Place Guillaume II and its link to The Hague
You have probably attended an outdoor concert or picked up flowers at the weekly market at Place Guillaume II, but have you ever wondered why locals call it Knuedler and who the guy on the horse is?
The statue of a man riding a horse portrays Guillaume II, King of the Netherlands and Grand Duke of Luxembourg, who also gave name to the square itself. The statue was the creation of two artists – Antonin Mercié sculpted Guillaume II and Victor Peter the horse.
The Luxembourgish nickname “Knuedler” originates from the Luxembourgish word “de Knued” which means “knot”, and refers to the knot in the belt worn by Franciscan friars, as the square used to be the site of a monastery in the 18th Century.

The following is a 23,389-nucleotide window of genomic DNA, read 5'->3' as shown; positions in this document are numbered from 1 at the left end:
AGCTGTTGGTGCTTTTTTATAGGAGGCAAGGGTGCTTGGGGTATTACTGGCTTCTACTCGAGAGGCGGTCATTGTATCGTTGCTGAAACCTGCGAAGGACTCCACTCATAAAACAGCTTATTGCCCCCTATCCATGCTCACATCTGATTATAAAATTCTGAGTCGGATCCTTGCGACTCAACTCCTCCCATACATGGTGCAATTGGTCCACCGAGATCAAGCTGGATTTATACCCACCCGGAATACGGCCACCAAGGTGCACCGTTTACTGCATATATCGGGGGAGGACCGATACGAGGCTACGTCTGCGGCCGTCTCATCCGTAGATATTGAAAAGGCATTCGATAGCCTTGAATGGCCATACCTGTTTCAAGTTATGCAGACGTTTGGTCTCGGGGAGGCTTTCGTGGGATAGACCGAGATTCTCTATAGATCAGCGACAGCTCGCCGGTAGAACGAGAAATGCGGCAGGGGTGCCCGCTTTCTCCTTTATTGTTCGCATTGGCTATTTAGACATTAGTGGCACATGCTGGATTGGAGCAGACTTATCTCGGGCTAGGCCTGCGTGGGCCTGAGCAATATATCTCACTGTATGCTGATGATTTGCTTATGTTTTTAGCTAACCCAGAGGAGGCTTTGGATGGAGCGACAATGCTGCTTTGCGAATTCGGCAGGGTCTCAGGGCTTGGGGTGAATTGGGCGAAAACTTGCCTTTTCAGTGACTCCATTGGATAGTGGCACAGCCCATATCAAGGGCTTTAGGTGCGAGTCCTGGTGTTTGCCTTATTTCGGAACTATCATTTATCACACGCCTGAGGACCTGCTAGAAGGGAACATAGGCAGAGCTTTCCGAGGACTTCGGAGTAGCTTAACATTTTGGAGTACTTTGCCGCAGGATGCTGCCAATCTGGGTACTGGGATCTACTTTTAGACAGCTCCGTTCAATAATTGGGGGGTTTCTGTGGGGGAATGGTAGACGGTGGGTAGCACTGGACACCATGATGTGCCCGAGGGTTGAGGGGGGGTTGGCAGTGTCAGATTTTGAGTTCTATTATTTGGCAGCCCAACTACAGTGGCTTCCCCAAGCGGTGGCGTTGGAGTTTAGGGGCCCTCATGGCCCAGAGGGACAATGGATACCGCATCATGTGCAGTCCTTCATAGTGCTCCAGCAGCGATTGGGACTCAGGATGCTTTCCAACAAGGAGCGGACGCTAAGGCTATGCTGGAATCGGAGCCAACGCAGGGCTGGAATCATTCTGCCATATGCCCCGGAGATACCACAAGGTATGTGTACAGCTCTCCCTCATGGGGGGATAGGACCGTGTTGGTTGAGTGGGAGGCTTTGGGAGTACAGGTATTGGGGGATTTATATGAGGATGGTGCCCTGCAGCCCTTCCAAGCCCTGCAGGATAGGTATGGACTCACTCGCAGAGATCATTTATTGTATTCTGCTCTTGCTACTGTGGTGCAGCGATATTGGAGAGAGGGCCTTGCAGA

However, in 1829 it was destroyed and the material from the deconstructed monastery was used to build the building we know today as the Town Hall.
Guillaume II ruled from 1840 to 1849 and is known for setting up the Grand Duchy's first parliamentary constitution, which was one of the most liberal in Europe at the time. As Guillaume II was also the king of the Netherlands, an exact copy of the statue was erected in the Dutch city The Hague, too.